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Lecture

Chapter 6

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Department
Psychology
Course
Psychology 2720A/B
Professor
Clive Seligman
Semester
Winter

Description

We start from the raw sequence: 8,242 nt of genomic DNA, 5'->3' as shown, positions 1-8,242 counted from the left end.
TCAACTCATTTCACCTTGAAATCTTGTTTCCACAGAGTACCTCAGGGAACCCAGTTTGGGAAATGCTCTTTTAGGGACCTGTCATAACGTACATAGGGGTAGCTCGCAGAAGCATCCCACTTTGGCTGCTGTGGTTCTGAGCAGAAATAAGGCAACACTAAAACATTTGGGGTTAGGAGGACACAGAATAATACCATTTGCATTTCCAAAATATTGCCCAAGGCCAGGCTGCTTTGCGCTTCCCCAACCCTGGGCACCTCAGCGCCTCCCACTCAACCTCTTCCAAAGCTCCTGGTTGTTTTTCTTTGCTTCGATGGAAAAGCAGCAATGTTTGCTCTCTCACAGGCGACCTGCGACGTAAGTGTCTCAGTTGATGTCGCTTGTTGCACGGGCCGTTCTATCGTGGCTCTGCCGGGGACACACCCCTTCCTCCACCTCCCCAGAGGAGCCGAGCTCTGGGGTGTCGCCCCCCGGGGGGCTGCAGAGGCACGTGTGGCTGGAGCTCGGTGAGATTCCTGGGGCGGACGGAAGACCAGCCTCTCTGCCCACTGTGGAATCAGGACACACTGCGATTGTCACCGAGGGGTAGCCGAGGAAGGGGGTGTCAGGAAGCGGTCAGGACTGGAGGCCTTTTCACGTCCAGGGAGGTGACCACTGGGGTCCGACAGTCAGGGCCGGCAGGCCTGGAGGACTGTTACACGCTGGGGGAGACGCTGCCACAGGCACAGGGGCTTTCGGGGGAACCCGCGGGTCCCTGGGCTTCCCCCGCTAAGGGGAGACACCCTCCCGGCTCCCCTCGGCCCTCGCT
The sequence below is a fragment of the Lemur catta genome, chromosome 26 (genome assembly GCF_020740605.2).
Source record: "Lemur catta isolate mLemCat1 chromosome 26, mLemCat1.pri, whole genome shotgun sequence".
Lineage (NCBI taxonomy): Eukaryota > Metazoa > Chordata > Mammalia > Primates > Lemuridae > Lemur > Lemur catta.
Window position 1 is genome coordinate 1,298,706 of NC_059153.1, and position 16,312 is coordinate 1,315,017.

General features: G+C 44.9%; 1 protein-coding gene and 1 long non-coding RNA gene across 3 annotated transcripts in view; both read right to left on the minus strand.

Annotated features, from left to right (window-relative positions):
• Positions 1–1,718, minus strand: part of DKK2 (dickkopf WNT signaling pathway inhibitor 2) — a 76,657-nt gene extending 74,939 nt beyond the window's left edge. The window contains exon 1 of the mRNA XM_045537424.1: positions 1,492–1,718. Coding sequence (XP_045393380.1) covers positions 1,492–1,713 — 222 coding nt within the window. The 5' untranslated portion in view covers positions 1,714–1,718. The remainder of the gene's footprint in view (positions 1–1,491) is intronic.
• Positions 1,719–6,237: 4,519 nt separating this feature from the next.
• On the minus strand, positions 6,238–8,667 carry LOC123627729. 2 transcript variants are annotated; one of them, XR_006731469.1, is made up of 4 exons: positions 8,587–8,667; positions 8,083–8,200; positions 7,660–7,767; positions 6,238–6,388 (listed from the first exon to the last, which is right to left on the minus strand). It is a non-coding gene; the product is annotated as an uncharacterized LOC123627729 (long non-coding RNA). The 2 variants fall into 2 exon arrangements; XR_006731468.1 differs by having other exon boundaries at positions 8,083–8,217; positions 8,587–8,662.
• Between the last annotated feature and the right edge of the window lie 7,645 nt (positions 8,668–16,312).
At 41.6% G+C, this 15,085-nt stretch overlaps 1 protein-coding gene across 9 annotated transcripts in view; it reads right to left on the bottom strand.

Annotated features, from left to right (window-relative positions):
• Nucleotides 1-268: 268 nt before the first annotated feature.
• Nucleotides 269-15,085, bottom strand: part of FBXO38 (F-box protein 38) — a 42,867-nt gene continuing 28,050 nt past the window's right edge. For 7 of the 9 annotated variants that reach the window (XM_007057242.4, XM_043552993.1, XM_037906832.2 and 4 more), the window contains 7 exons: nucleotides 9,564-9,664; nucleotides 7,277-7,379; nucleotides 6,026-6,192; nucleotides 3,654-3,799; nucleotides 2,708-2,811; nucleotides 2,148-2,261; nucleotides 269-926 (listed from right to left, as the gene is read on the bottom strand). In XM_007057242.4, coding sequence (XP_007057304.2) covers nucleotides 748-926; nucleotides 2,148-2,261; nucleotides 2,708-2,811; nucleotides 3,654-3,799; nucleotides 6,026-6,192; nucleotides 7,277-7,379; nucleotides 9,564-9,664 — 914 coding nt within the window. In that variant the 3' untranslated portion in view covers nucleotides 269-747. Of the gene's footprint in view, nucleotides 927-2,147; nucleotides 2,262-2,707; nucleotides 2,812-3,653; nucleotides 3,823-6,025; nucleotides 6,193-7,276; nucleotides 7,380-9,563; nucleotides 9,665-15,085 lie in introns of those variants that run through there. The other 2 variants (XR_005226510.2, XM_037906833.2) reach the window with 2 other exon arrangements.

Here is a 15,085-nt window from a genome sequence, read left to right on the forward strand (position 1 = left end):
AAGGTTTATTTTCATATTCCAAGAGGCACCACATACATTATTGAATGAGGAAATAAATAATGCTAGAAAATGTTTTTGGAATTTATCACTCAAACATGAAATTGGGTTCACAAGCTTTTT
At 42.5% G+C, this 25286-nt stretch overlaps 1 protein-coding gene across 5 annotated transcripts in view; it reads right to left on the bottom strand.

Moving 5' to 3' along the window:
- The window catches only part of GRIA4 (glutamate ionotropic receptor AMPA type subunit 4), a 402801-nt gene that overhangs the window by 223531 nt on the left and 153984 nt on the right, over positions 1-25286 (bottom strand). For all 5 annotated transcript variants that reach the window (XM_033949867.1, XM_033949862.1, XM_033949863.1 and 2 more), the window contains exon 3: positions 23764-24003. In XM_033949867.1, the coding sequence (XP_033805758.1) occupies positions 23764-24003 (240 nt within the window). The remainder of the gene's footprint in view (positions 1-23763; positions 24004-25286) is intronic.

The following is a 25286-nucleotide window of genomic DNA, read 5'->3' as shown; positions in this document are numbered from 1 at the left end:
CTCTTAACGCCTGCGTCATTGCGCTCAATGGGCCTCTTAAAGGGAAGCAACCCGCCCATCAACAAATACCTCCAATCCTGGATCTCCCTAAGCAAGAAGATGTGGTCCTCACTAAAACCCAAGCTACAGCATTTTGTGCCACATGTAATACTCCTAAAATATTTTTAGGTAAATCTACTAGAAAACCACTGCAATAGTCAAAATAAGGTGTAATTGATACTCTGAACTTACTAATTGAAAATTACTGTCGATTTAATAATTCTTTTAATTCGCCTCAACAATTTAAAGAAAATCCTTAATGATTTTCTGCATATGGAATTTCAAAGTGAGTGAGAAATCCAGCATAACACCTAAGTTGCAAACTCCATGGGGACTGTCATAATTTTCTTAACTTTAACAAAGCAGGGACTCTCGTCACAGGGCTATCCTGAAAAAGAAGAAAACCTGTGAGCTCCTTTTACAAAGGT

CHAPTER 6: ATTITUDES AND SOCIAL BEHAVIOUR What Are Attitudes? • Attitudes: Evaluations of Targets • Attitude: an individual’s evaluation of a target along a good-bad dimension • By calling it an evaluation, theorists mean that an attitude of whether a particular target is positive or negative • Attitudes always have a target • Three Parts of Attitudes • Attitudes can come from three sources: emotional reactions, cognitive information, and past behaviour • Whether an individual evaluates a target positively or negatively will depend on three things 1. How the object makes the person feel 2. The person’s beliefs about the object 3. The person’s previous actions towards the object • A potentially confusing issue in the attitudes literature: the two-way relation between attitudes and behaviour • The answer is that both directions of influence can occur • Past behaviours influence current attitudes and current attitudes influence future behaviour • People also will behave in the future in ways that reflect their different attitudes • Attitudes can have three components or sources: feelings, beliefs, and past behaviour • Argued that attitudes toward certain targets depend mostly on people’s feelings toward those targets. whereas attitudes toward other targets depend mostly on people’s knowledge and beliefs • Your attitude toward many individuals and social groups may include a mix of positive and negative feelings and beliefs • Ambivalent Attitudes: evaluations of targets that include both positive and negative elements • Ambivalent attitudes can lead to different behaviour over time because either the positive or the negative elements about the target may come to mind at a particular point, and whichever type of element is dominant will drive behaviour • Explicit Versus Implicit Attitudes • Explicit Attitudes: evaluations that people can report consciously • Implicit Attitudes: automatic evaluative responses to a target, which may occur without awareness • An implicit attitude is a spontaneous, immediate, good-bad response to the target that cannot b consciously controlled • Typically, implicit attitudes conform to explicit attitudes • Perceptions of Others’Attitudes • There is a common structure to people’s perceptions of others’ attitudes • Two dimensions are most important: liberal versus conservative and traditional versus novel Why Do We Evaluate? • Assessing Objects CHAPTER 6: ATTITUDES AND SOCIAL BEHAVIOUR • Object-Appraisal Function: a function of attitudes in which attitudes provide rapid evaluative judgements of targets, facilitating approach or avoidance • These attitudes give the individual a quick assessment of whether targets are likely to be helpful or hurtful • Expressing Values • People sometimes adopt attitudes to express their underlying values • Values: road, abstract standards or goals that people consider to be important guiding principles in their life • Symbolic attitudes have a value-expressive function • Value-Expressive Function: a function of attitudes in which attitudes communicate individuals’ identity and values s • Testing the Functions of Attitudes • Motivations underlying object-appraisal attitudes differ from those underlying value- expressive attitudes • Object-appraisal attitudes give the individual a quick evaluation of the target, whereas value-expressive attitudes tell other people about the individuals identity or values • Object appraisal attitudes responded to information about rewards, whereas value- expressive attitudes responded to information about image Measuring Attitudes • Self-Report Measures of Attitudes • Most attitude measurement techniques are self-report in nature • Likert-Type Scales • Likert-Type Scale: an attitude measurement techniques that requires respondents to indicate the extent of their agreement or disagreement with several statements on an issue • Typically researchers constructing a Likert-type scale conduct analyses to ensure that ll of the itms are valid reflections of the target attitude • Any items that do not correlate significantly with total scores are dropped from the scale • They are relatively easy for researchers to construct, are clear and simple for respondents to complete, and have been shown to produce reliable scores • Semantic Differential Scales • Semantic Differential Scales: an attitude measurement technique that requires respondent to rate a target on several evaluative dimensions (such as good- bad and favorable-unfavorable) • Opposing adjectives appear at each end of a 5-point scale, and the respondent is instructed to put an X or a check mark somewhere on the scale to indicate his or her evaluation • Some advantages of semantic differential scales are tat they are easy for researchers to construct and straightforward for respondent to complete • Assesses evaluation very directly, because participants rate the attitude object on dimensions that are explicitly evaluative • Opinion Surveys CHAPTER 6: ATTITUDES AND SOCIAL BEHAVIOUR • Opinion surveys are designed to assess public opinion about an issue, event, or group • Most opinion surveys contain just one or two items on a particular issue and responses are often limited to yes or no • Opinion surveys are very useful for gathering information about public opinion, but social psychologists rarely use them • Problems with Self-Report Measures • All of the report techniques we have described rest on at least two assumptions: 1. People who know what their attitudes are 2. They will report those attitudes honestly • If researchers are interested in implicit attitudes then they cannot use self- report measures • After one position on an issue is more socially desirable than other positions • Given that people want to appear likable, moral, and competent, they may be tempted to shift their answers to make themselves look better, which will reduce the accuracy of the measure of attitudes • Another problem with self-report techniques is that they typically do not yield a clear and easy way to measure the ambivalence of an individual’s attitude • Someone whose attitude has both good and bad elements cannot express such ambivalence on these sorts of scales • To measure ambivalence, some researchers have asked respondents to rate the target on both positive scales and negative scales separately • Nonverbal Measures of Attitudes • In response to the first two problems with self-report measures, social psychologists have developed several nonverbal measures of attitudes • Nonverbal measures may provide better assessments of people’s unconscious affective responses to objects than self-report measures • On the negative side, these measures are often difficult to obtain and may not be as sensitive for assessing explicit attitudes as self-report measures • Behavioural Measures • Some researchers have sued participants overt behaviour to infer their attitude toward an object • One advantage of behavioural measures of attitudes is that they are usually unobtrusive measure: participants usually do not realize that their attitudes are being assessed • By being unobtrusive, behavioural measures reduce problems of self presentation and social desirability • Physiological Measures • One category of physiological reactions that has received attention is symptoms of arousal, such as heart rate and blood pressure • Found that exposure to negative or disliked objects increases arousal as measured by these symptoms • It appears that although heart rate and blood pressure many sometimes indicate the intensity of people’s feelings about a target, arousal symptoms are poor at distinguishing between positive and negative evaluations CHAPTER 6: ATTITUDES AND SOCIAL BEHAVIOUR •Strong feelings of liking and strong feelings of disliking may produce similar levels of physiological arousal •Facial Electromyography (facial EMG): a procedure for measuring muscle contractions in the face that may be sensitive to positive versus negative responses to a stimulus •Some evidence that the magnitude of people’s eye blink response to a puff of air directed at their eye while they are looking at a target object reveals their affective response •Obtaining physiological measures is a complex and time-consuming procedure •Facial EMG appears to be quite sensitive to emotional reactions, but less sensitive to evaluation that lack a strong affective component •Possible for people to deliberately alter or inhibit some of their facial responses, thereby making facial EMG less accurate • Implicit Measures •Implicit attitudes are people’s automatic evaluative responses to a target •Implicit Association Test (IAT): a reaction time procedure that provides a measure of implicit attitudes; participants sort targets into a good or a bad category, and the speed at which the sorting is completed is taken as a measurement of implicit attitude toward the object •Participants complete the task in which the target is associated with good things more quickly than the task in which the target is associated with bad things, they are assumed to have a positive implicit attitude toward the target •Responses on the IAT and other implicit measures are influenced by idiosyncratic factors, such as recently generated thoughts by the respondents •Implicit measures of attitudes have been shown to predict individuals responses especially spontaneous, nonverbal reactions to targets, such as eye contact, speech hesitations and smiling How Do Attitudes Form? • Affective Sources of Attitudes • When an object, event, or action consistently produces positive feelings or pleasurable biological responses, we will form a favorable attitude toward it • Evaluative Conditioning •Evaluative Conditioning: a process by which objects come to evoke positive or negative affect simply by their association with affect-inducing events • Mere Exposure Event •Mere Exposure Event: the tendency for repeated contact with an object, even without reinforcement, to increase liking for the object •Why does the mere exposure effect occur? • One possibility is that we are uncertain about how to respond to novel objects, and this uncertainty is unpleasant • Another possibility is that when we are familiar with an object, we can perceive and categorize it more quickly and easily than unfamiliar objects • People tend to like the letters that appear in their own name more than do people whose names do not include those letters • The effect is especially strong for people’s first and last initials CHAPTER 6: ATTITUDES AND SOCIAL BEHAVIOUR •Repeated exposure